Masonek said he is excited about how the Livermore, a variety he has grown for 10 years, is gaining popularity.
"The red or Livermore walnuts do well anywhere that they are seen. In the overseas markets, they want the best of the best," he said, adding that the red color is a big selling point in Asian countries, as it symbolizes happiness and good fortune. "China grows more walnuts than we do in the U.S., but they are a net importer; they eat all of their walnuts and import more."
The Robert Livermore red walnut, which is from the same family as traditional English walnuts, adds color and texture to baked goods and salads.
Gaining a following
In Escalon, Lorina Cajias opens the family barn each December for her Christmas Boutique in Grandpa's Barn, where she offers bounty from the farm and invites vendors to sell other holiday goods. Red walnuts grown on the family farm have become a budding star of the show.
"Customers every year email or call me asking, 'Do you have the red walnuts yet?' When we start bringing out our walnuts, they get excited," said Cajias, who owns Lorina's Edible Garden, a business specializing in farm and handcrafted products. "With the red walnuts, especially at Christmastime, we show people what to do with them. We'll make chocolate-covered walnuts, scones and snack mixes. People love our Chandlers, but when they see the red ones, they say, 'Oh my, what is that?'"
Cajias sets aside this specialty walnut to sell online, at the farm or at events. The family farm, Angle Ranch, owned by her father Don Angle, grows red walnuts as well as the Chandler variety.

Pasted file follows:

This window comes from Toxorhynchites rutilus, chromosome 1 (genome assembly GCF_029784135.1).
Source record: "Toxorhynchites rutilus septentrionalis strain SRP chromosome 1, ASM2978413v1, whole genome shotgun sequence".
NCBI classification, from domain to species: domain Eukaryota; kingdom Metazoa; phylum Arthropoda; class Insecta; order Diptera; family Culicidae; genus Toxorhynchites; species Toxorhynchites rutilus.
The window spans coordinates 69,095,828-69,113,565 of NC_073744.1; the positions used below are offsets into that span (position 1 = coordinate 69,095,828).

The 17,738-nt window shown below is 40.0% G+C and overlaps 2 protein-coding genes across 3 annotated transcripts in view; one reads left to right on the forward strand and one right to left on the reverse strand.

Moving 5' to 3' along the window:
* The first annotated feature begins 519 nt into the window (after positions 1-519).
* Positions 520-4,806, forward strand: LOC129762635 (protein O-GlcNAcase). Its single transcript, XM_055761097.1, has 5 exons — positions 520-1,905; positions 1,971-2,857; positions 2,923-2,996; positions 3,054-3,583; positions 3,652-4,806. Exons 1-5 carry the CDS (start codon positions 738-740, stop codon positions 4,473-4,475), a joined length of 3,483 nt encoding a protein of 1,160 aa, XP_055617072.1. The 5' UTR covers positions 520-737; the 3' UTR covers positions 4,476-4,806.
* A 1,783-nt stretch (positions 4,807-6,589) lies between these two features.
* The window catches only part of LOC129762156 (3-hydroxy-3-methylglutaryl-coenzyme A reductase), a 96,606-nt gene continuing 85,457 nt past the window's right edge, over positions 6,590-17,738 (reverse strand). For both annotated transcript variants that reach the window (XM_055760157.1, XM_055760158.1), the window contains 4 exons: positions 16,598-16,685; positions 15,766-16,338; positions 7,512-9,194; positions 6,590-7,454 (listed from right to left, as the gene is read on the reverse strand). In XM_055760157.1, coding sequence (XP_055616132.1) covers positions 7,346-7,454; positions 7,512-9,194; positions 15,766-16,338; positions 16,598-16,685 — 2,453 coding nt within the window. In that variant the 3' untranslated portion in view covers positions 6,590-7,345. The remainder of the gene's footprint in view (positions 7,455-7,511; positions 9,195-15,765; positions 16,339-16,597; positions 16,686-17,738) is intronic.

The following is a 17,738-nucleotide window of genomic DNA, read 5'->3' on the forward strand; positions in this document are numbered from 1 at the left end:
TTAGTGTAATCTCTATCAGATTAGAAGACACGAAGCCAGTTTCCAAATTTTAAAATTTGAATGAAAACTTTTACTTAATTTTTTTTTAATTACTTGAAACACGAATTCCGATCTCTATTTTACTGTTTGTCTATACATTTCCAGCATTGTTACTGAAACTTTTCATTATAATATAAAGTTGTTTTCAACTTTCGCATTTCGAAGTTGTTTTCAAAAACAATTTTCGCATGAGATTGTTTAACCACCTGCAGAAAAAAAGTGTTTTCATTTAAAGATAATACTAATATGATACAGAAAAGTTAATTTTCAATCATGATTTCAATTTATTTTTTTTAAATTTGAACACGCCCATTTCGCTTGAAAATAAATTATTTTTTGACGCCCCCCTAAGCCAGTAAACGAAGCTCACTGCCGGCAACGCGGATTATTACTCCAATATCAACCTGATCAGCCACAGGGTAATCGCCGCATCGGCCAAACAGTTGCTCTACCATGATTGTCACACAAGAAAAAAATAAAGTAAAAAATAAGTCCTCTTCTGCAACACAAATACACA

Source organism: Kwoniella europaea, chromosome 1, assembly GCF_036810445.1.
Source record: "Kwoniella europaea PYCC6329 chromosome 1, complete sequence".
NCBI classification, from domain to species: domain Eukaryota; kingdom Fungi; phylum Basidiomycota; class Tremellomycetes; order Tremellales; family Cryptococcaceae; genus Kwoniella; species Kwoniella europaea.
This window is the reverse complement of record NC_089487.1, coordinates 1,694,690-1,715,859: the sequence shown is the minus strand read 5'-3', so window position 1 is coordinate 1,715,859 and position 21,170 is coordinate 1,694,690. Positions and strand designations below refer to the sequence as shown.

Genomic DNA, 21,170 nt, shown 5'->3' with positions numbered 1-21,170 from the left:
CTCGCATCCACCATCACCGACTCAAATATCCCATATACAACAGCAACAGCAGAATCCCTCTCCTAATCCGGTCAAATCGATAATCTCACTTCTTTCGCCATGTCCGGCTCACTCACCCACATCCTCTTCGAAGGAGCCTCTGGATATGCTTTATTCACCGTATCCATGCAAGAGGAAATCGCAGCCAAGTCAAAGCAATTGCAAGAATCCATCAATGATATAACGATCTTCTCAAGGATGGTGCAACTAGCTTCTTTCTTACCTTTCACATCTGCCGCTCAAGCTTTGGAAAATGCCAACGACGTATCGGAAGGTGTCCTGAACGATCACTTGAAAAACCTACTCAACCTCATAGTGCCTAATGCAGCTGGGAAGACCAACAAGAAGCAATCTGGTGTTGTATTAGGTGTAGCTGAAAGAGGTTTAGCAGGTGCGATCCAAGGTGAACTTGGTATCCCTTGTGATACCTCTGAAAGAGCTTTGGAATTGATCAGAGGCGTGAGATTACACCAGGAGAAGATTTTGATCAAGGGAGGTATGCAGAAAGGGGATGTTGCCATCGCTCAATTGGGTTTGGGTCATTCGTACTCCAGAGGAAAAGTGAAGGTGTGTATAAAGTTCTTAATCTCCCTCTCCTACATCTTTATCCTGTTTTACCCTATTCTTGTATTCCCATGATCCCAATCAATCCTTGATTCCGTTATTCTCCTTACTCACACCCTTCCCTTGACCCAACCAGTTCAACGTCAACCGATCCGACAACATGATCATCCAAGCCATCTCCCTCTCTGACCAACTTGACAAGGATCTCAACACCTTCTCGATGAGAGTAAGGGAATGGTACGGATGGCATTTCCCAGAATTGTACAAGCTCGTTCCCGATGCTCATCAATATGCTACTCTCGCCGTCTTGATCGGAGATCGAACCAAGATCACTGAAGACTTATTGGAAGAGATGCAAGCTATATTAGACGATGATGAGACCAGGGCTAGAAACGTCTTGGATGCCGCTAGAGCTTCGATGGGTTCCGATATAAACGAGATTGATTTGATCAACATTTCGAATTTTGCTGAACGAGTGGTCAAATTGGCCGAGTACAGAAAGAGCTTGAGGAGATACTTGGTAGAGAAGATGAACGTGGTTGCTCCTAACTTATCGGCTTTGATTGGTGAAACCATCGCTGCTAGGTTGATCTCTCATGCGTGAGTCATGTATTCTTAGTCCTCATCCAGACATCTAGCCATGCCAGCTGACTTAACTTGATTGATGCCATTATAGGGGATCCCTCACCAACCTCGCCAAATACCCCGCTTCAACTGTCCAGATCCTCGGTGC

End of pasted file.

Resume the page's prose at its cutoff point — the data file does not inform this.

"The reds have a very pleasant and traditional walnut flavor that is mild and lends itself to a slight buttery flavor, which makes them easy to eat by the handful," Cajias said, adding that their less-assertive flavor also allows red walnuts to complement other foods with subtlety.
Harvest typically takes place in October, after the green hulls split to reveal the nut inside, left.
Science yields a pleasant surprise
Those familiar with the Livermore walnut point out that the red color is not a dye and the variety has not been genetically engineered. Researchers at the University of California, Davis, developed the Livermore in the early 1990s after cross-pollinating a traditional, light Howard variety with a purple variety from France.
Gale McGranahan, director emerita of the Walnut Improvement Program at UC Davis, was instrumental in developing the Livermore. When she and her fellow researchers crossed the two varieties, it was simply for "scientific curiosity and for fun; we were just curious," McGranahan said, adding that it was surprising to see that the cross resulted in a red walnut. Named for a rancher and supporter of walnut research who had died unexpectedly, the Robert Livermore is the first patented, red-kernel walnut in the state and was introduced to growers in 1999.